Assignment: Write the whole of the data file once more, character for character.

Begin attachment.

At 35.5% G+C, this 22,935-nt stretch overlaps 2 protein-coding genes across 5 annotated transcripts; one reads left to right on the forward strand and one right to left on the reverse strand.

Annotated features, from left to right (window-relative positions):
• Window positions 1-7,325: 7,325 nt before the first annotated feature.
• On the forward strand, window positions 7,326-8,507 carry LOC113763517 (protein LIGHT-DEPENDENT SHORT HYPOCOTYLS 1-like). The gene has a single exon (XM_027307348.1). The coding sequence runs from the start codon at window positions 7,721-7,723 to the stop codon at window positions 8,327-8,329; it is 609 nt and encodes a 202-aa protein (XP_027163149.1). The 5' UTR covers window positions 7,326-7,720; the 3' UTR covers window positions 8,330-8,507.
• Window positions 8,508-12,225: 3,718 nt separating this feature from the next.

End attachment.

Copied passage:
At 35.5% G+C, this 22,935-nt stretch overlaps 2 protein-coding genes across 5 annotated transcripts; one reads left to right on the forward strand and one right to left on the reverse strand.

Annotated features, from left to right (window-relative positions):
• Window positions 1-7,325: 7,325 nt before the first annotated feature.
• On the forward strand, window positions 7,326-8,507 carry LOC113763517 (protein LIGHT-DEPENDENT SHORT HYPOCOTYLS 1-like). The gene has a single exon (XM_027307348.1). The coding sequence runs from the start codon at window positions 7,721-7,723 to the stop codon at window positions 8,327-8,329; it is 609 nt and encodes a 202-aa protein (XP_027163149.1). The 5' UTR covers window positions 7,326-7,720; the 3' UTR covers window positions 8,330-8,507.
• Window positions 8,508-12,225: 3,718 nt separating this feature from the next.